Staying in Cheticamp this week. We are as northwest as a person can get on this continent without having to kick caribou and terns out of our path. This may be the friendliest place in the world. I can’t know, not having been to three of the peopled continents, but it’s pretty darned friendly. People at the grocery store talk to you. For a while. Because they want to. Possibly because they’re bored, but still. Really really friendly. And this is in addition to them being a bilingual francophone community, which genuinely shocks me, those of French extraction being generally of a prickly nature in my experience. That was a terrible sentence, please extract its meaning and let its form be lost to the mists of time. Don’t look back. Don’t. I mean it.
We’ve been living in utter sloth for the past two days and I woke up mired in swampy self-reproach for this, so I sprang out of bed and determined that we would go to Pleasant Bay to take a whale watching boat. Gentle bickering, muttering, and dismembering now well established piles of clothing ensued. Everybody achieved their pants with minimal damage and heartache. We strode out into the bright grey morning.
There is a bakery in Cheticamp where you can buy a good cheesy croissant for 1.25. This alone would be reason to move here. But I hear they get -30 in the winters and high winds and my man is more one of those tender blushing orchid type things than a balsam fir. I fear he would not thrive. And I suppose, were I to bring such a sweet flower to a cold and untimely end, I might feel some remorse and confusion about the true value of cheesy croissants. Alas.
So we got bakery, we cackled with thrifty glee, we drove the 30 miles to Pleasant Bay. The land is very very old up here, and there are bays and coves running inland to meet descending pine forest everywhere. It looks piratical. It makes you want to start a completely impractical rum running operation on a protected beach for purely aesthetic reasons.
They’re doing construction on this mountain road, so we were stopped a couple of times by construction guys with those slow/stop signs. The second time we were stopped right beside a Mr. Mackenzie, who had the happiest smile, and not all the teeth he once possessed, and gave us quite specific directions to his house 374 kilometres away simply to fill the conversational space.
We got to the harbour in Pleasant Bay and parked. Tried the first whale shack, whose signs I had seen all over Cape Breton. They were full up and sent us down to the second shack, where a plausible young man with a fat face and that half Irish accent booked us in for the one o’clock. He told us jokes and stories (of a randomness so complete as to inspire admiration rather than dismay) while hisfatherthecaptain drove back to the house to get the gas key to fill ‘er up.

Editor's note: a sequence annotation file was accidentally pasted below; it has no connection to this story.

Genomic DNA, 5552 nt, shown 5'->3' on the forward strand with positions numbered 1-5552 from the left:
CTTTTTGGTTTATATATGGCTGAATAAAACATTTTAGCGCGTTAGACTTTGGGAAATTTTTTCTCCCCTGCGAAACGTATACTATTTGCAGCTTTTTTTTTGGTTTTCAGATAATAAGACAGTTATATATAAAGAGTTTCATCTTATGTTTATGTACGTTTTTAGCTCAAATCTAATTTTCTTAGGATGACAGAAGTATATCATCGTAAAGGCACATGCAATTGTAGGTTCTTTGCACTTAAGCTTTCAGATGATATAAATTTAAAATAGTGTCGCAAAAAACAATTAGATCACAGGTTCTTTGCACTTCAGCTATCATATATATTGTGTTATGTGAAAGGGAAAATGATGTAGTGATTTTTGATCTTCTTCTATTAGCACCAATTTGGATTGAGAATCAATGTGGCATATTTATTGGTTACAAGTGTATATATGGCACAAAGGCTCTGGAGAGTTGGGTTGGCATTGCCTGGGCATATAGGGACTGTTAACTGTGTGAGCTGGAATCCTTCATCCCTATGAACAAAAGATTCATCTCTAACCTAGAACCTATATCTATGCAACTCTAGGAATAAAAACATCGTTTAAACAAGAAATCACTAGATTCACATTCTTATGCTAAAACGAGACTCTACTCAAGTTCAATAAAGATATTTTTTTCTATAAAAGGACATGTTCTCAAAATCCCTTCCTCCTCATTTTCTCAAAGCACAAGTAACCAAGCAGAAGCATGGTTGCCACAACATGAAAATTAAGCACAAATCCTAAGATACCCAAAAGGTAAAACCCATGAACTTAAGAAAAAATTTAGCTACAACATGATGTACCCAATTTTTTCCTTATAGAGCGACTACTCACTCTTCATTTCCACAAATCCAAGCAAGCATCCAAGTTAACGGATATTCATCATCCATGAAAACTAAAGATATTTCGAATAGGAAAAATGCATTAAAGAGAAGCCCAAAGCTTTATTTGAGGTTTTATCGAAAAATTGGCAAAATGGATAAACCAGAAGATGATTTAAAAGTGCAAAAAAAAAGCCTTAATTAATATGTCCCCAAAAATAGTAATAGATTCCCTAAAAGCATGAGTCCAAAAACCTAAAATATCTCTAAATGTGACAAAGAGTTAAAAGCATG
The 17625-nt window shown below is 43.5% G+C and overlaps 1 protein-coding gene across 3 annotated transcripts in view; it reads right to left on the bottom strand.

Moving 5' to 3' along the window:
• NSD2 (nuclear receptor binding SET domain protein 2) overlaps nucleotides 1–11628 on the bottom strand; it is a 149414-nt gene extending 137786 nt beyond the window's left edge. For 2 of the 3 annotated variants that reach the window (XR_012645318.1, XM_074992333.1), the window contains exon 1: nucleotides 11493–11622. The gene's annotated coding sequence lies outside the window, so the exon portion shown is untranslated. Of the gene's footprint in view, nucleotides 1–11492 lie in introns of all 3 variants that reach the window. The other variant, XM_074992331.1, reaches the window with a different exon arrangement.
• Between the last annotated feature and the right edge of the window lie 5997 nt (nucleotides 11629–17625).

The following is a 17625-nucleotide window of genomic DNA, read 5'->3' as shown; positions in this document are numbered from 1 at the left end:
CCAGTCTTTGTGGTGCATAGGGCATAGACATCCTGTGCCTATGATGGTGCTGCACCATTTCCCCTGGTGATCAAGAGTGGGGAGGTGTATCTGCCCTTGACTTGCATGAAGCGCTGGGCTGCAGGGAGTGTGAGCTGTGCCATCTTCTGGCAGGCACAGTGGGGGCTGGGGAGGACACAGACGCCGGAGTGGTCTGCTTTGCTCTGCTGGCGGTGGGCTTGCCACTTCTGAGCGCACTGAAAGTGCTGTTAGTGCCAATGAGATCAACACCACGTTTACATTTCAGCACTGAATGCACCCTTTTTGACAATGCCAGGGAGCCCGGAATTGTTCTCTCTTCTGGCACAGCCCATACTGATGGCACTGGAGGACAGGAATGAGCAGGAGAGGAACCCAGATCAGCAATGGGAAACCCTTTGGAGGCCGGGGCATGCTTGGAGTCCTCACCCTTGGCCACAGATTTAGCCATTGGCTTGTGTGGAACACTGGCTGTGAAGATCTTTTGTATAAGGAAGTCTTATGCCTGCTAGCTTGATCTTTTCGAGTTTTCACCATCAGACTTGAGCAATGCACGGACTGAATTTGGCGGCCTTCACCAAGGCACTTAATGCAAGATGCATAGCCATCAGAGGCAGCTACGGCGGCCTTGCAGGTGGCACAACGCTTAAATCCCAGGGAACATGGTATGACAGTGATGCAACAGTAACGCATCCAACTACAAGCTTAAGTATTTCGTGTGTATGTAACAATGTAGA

Tony (the captain) got us all situated in our rather stylish life jackets and we shuffled into the zodiac. A zodiac is very small and light, and when it hits a wave it gives you such a thump. Your whole body rattles from ass to crown. You have to sort of ride it like a horse, keep your hips loose, or your will be badly uncomfortable. I started out the boat trip laughing maniacally but soon became mildly seasick. I tried to think about the beauties of nature and gratitude. That made me angry as well as seasick. This went on for a long, long time. It was long subjectively and, I later discovered, probably about two hours human time. We went damn far up the coast, not a whale to be seen. There were only five of us on the zodiac, a couple from Toronto, me and himself, and the captain. I was quietly burping up stomach acid when the captain pulled around, saying we would head back south and maybe see them closer inland. Two minutes later the engine cut out. “Huh,” said the captain. He tinkered. We bobbed. I burped. I concentrated very hard in the vaguest possible way on the cliff face. The mental state required to avoid noticing one’s own motion sickness may be equally subtle to the mental state required to become invisible, or do yogic magic or something. Tony tinkered (heh) for about 8 minutes before he picked up the radio. He called for his son Chris to come rescue us in the other boat. Chris wasn’t there. Someone radioed Clint, who went to look for Chris. All the other boats out on the water chimed in and everybody had a chat. I continued to concentrate vaguely.
Chris was found. Eventually. But not until Marie, John, Winston and Mike had all been involved. Chris and Winston, two more fat ginger sons, came and rescued us in their slightly larger zodiac. I felt much better as soon as we began to move and then it came over the radio that there were pilot whales between us and the harbour. The girl in front of me screeched a little. We stared very hard at the water all around us and in five minutes there were black backs wheeling slowly through the waves on either side of us. They were so beautiful. I cannot describe it. They had long rectangular heads and I could hear them exhaling through the blow holes, a low and heavy huff. It made you want to cry, I tell you, to hear whales breathing so close to you. Maybe twenty of them? Making for shore. There was a little one, curving neatly beside its fellows. My motion sickness was gone and I was jubilant. We made for home, and it began to rain hard but nobody minded. We had seen whales. We had won.